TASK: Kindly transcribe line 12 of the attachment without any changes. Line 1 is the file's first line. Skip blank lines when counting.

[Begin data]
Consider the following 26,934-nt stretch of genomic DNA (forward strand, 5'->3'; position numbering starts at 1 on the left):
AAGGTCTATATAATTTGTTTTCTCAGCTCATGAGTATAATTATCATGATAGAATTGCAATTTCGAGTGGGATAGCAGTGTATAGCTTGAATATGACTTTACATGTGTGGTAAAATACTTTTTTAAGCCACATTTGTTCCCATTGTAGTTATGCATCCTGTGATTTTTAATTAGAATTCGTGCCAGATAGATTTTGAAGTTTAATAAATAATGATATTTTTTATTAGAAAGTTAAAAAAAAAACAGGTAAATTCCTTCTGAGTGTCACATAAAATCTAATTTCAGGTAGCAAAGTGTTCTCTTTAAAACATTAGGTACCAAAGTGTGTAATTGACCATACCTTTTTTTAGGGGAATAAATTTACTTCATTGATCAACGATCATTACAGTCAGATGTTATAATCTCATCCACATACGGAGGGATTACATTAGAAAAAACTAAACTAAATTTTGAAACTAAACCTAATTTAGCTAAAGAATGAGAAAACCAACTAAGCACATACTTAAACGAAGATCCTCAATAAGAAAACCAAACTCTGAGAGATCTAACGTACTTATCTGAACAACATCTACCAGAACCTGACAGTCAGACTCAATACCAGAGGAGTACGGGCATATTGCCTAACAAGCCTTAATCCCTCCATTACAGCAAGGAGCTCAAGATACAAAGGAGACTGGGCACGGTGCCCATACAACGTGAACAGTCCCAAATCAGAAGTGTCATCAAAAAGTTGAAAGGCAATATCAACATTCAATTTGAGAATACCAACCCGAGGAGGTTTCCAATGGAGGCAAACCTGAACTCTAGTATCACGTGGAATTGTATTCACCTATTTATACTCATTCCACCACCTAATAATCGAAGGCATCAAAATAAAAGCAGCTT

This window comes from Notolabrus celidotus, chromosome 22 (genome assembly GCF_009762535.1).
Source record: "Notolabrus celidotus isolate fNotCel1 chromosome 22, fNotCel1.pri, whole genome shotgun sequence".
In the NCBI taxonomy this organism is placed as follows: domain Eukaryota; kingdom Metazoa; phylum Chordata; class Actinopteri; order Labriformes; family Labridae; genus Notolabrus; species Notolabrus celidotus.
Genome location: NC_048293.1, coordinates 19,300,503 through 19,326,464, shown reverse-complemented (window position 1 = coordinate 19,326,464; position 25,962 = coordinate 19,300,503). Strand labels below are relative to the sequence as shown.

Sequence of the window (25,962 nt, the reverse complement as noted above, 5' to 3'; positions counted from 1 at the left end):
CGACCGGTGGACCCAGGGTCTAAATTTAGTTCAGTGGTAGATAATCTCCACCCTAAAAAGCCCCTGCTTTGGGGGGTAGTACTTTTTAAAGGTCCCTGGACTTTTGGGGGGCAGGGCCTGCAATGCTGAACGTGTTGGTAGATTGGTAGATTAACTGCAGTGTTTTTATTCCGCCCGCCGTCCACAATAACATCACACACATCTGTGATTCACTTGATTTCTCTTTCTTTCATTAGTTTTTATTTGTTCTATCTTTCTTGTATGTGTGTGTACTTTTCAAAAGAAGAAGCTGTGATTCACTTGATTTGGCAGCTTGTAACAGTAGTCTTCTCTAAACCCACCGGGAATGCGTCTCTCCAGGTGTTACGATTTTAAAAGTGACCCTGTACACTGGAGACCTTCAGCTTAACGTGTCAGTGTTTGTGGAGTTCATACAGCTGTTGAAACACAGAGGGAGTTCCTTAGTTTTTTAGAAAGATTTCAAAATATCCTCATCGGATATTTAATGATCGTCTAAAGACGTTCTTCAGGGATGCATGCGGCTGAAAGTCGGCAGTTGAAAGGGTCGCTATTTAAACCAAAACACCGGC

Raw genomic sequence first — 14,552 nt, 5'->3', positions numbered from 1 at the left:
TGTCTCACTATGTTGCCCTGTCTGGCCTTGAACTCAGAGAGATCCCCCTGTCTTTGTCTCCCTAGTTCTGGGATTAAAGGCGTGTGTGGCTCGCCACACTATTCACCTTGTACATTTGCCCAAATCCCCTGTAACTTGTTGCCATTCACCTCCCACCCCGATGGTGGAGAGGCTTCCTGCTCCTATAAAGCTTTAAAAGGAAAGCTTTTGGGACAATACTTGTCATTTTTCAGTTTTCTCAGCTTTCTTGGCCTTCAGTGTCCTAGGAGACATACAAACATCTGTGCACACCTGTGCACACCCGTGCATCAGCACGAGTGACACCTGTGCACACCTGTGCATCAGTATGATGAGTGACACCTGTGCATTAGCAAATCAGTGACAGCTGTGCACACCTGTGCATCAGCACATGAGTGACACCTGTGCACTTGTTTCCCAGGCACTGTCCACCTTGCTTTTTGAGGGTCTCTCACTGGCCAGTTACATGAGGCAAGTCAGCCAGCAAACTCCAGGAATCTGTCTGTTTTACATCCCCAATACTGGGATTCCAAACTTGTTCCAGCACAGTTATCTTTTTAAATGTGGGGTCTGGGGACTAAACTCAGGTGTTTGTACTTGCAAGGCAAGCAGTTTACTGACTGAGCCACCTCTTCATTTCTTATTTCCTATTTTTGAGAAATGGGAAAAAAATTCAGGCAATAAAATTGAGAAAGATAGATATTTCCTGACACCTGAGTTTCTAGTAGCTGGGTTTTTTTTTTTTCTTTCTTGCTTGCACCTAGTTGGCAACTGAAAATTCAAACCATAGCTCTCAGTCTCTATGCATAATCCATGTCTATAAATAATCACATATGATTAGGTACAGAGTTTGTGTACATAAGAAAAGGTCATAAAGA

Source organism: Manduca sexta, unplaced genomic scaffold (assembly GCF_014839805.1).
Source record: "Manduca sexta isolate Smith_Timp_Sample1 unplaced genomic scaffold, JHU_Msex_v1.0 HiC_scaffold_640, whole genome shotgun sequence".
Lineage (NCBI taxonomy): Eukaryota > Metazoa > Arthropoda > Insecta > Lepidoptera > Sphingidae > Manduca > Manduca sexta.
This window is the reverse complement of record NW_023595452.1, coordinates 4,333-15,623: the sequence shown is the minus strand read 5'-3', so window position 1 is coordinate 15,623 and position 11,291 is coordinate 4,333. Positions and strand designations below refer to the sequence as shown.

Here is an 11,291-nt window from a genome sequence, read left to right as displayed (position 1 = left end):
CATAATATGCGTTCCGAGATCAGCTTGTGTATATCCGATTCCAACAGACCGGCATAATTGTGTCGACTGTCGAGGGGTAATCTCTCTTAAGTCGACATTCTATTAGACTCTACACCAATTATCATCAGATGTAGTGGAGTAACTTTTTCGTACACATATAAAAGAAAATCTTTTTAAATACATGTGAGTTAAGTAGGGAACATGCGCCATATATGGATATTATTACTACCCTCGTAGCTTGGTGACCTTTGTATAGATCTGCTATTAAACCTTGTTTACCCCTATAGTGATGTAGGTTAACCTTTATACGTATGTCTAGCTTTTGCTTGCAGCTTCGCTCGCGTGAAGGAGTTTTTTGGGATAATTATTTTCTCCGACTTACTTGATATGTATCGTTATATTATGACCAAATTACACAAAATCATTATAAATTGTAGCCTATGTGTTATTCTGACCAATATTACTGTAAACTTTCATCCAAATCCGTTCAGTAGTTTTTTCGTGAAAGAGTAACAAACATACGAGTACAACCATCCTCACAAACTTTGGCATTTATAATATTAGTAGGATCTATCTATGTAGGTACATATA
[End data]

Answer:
Source record: "Manduca sexta isolate Smith_Timp_Sample1 unplaced genomic scaffold, JHU_Msex_v1.0 HiC_scaffold_640, whole genome shotgun sequence".